Vol. 25 - Issue 1
The law governing an “individual genome” (the genetic material and information extracted from a single person) in the United States has two key shortcomings. First, it adopts an absolute conception of ownership, permitting only one entity to claim ownership over an individual genome—either the person from whom it was extracted or someone else, such as researchers and law enforcement officials.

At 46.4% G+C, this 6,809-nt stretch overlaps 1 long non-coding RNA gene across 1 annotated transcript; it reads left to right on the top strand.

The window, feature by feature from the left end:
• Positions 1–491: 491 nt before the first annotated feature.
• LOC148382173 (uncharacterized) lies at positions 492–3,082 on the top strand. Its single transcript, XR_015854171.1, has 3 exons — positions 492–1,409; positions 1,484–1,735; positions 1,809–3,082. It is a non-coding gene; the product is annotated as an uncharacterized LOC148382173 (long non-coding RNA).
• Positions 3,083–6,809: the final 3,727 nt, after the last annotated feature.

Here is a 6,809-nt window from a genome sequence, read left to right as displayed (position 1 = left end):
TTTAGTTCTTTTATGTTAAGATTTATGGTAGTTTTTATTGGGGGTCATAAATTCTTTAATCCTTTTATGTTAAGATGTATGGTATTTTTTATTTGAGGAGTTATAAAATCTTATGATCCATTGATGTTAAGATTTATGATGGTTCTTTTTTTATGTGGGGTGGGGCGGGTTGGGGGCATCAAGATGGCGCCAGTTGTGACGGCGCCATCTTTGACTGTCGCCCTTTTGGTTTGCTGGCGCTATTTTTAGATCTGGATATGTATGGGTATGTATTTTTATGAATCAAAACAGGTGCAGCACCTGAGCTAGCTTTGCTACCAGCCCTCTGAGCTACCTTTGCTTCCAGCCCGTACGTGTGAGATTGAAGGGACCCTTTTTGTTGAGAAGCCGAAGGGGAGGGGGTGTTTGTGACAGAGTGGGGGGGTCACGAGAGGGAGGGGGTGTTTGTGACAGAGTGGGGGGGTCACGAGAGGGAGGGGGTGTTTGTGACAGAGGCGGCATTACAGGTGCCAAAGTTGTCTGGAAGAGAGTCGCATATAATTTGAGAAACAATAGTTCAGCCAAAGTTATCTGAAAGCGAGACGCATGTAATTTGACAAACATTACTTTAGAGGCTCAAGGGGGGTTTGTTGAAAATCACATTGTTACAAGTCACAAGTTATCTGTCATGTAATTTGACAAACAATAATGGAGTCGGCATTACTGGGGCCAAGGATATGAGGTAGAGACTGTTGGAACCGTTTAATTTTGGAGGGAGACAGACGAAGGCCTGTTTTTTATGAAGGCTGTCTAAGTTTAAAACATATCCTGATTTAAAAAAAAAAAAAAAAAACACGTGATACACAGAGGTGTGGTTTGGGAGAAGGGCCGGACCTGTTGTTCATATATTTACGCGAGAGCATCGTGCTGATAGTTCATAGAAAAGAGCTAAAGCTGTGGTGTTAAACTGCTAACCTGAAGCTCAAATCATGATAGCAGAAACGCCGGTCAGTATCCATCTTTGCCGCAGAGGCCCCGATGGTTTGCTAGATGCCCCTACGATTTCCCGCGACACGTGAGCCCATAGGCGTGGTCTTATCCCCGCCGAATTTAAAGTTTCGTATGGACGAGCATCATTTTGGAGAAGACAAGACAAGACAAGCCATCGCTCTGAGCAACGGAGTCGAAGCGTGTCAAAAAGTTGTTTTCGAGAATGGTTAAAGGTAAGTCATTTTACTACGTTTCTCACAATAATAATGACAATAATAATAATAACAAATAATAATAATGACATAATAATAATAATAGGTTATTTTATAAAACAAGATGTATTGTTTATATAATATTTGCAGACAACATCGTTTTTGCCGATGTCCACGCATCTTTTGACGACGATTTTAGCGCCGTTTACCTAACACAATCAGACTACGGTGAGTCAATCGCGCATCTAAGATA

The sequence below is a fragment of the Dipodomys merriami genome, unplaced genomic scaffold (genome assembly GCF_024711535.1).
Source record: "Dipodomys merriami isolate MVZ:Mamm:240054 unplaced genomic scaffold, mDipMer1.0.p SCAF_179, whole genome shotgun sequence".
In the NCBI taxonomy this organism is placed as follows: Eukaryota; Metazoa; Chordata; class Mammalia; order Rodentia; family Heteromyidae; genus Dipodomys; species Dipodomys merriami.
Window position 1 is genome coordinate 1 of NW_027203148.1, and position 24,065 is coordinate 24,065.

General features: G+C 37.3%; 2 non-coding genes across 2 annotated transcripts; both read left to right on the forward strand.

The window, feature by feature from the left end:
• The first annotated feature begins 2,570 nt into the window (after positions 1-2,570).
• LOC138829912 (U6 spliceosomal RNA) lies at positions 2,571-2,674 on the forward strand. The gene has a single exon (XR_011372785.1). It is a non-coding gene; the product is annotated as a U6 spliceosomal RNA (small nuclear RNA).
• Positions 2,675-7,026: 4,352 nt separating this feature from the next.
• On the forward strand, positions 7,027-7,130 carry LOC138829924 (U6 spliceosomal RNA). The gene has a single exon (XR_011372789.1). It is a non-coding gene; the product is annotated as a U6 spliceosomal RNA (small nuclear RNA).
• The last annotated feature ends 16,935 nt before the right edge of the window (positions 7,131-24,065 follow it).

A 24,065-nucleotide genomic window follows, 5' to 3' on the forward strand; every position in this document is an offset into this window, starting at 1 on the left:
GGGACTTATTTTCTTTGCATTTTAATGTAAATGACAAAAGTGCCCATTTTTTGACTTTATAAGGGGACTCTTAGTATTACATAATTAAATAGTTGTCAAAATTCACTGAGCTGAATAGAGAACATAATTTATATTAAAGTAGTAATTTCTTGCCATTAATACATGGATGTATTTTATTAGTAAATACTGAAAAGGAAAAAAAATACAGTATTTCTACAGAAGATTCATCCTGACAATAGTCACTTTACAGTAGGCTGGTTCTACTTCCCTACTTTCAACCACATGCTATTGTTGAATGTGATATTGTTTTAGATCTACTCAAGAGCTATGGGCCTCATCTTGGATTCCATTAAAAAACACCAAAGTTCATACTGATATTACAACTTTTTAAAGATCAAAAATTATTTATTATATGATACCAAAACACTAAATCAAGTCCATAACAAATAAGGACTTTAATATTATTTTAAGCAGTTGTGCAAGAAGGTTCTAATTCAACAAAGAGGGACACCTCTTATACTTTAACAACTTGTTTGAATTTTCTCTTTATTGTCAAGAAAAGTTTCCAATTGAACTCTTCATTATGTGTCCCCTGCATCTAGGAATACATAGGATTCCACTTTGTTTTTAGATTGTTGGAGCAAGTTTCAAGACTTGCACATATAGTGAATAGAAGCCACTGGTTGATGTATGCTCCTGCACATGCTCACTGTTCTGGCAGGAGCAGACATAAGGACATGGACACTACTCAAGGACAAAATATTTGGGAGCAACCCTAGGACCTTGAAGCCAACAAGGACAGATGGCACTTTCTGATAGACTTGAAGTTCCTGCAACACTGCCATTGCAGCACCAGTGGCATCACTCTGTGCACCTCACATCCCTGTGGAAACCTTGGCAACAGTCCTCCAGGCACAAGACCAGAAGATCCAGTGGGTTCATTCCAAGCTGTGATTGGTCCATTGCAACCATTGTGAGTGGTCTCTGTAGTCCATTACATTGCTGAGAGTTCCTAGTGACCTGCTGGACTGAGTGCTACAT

Trademark scholars love to hate the merchandising right (i.e., the use of trademark law to give trademark owners control over product markets in which the trademark is the good—e.g., a BOSTON RED SOX baseball cap). We think that trademark law should protect consumer interests. If no one thinks that sports teams manufacture their own merchandise, then there’s no possibility of source confusion.